Time, Money and Strategy to Turnaround a Distressed Park

We are approaching three years as a mortgage holder of 45 spaces (between two parks) in a tertiary market 15 minutes outside Wichita Falls, TX.
Previously owned by slum lords we acquired it with 23% occupancy and trees that had never been trimmed, much less maintained.
We have gone through evictions (about to start another), more contractors than we care to count, name it and we have experienced it. Occupancy is now double than where we started. Income is just under $5k/month.
Current tenants pay $175/ lot rent but as we market spaces for new tenants, we advertise $200/ month for lot rent. Tenant is responsible for all utilities. There are seven POH occupied, with the potential to bump that up to nine. We have eight teardowns and nine MH’s that need significant rehab that I am letting go for free just to get lot rent. Sixteen lots are vacant.
We applied to 21st Century Mortgage, but that was a year ago when things were dismal. We may apply again soon.
So, a few questions and feel free to critique – thanks in advance for any and all comments.

  1. We spend A LOT of money to get these homes livable for people to move out in a year when we haven’t even recovered our investment. What is the best practice timewise to recoup renovate money on older units? Or is the better question, what should my cap be to spend on renovating an older MH? (1980s)
  2. We have thought about bringing in a partner, but since we live in South Texas a condition would be that the person lives in North Texas. Is this a realistic request/condition? What could we offer a partner with $150K capital interested in this deal for a % of the parks?
  3. Where does one even begin to determine if converting a park to community ownership make sense?
  4. I know that people in our culture like to do everything fast and expect instant gratification. Buying these parks has often felt like taking one step forward and 5 steps backward. How does one balance the slow and steady approach to answering the question - is progress being made?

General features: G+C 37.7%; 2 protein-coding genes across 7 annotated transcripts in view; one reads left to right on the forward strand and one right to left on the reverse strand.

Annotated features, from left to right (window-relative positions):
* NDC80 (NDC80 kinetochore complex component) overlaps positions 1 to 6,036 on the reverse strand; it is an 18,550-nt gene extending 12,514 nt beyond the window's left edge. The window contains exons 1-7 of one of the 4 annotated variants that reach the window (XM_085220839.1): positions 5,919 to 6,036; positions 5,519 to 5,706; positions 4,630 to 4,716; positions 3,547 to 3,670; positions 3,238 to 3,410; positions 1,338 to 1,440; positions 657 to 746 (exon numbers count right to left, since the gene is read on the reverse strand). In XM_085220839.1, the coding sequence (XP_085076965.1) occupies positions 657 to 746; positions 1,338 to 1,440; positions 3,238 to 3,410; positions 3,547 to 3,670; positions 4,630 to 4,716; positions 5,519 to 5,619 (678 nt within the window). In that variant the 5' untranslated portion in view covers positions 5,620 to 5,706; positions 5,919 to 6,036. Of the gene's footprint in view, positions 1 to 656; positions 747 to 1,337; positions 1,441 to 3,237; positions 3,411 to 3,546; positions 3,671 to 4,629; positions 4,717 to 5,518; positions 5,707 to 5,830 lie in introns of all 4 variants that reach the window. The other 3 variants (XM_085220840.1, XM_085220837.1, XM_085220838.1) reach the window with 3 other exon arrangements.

A few thoughts,

  1. When rehabbing older mobiles home we do take steps to make them more dummy proof for renters or those converting to TOH. This means upgrading the plumbing to PEX to prevent leaks from the stock poly tubing in them, upgrade the faucets to single family grade, floors to laminate, and new roof. HVAC should be window units for a park with $200 lot rent. If the whole unit is gutted we will replace all the particle board floors as well, otherwise just patch usually in the bathrooms and select kitchen areas.

  2. Sure there are plenty of investors in Dallas / Ft Worth market that could be targeted. You will need to detail a bit your plan how you will use the 150K capital and justify the % ownership attached to that. See #4 below for more details.

  3. Sometimes your debt service won’t even let you convert POH to TOH, so you have to meet that mark first. Get all your basic revenue and expense items operationally fixed first (e.g. passing through utilities, garbage, rent raises) then look at your numbers and how they are affected by those conversions over a period of time based on your market. With 100% TOH you can probably get rid of any property management as well, which must be factored in to your calculations.

  4. Don’t forget that you bought a huge project, and a multi year plan is not unreasonable, even though it feels like a nightmare. I always get a detailed project plan together with specific tasks I (or my crew) plan to complete on a weekly basis with contingency so that I can compile a realistic timeline. Track it and adjust as you go. This will help you get your plan of attack together so that you do it right the first time, and surprises are minimized. I am doing the same thing with my RV park development. For a couple months I was having the same feeling that I wasn’t making the progress I wanted…but after putting everything on paper it all starts to make sense. It’s not so much that your plan was bad, but the visibility to everything it takes to complete something is not at cumbersome when you don’t write it down. This whole thing will also give credence to #2 above when seeking an investor.

Keep us posted on progress, and thanks for sharing.


Thanks Jeff - I appreciate the tips on renovating and the overall reminders and wisdom.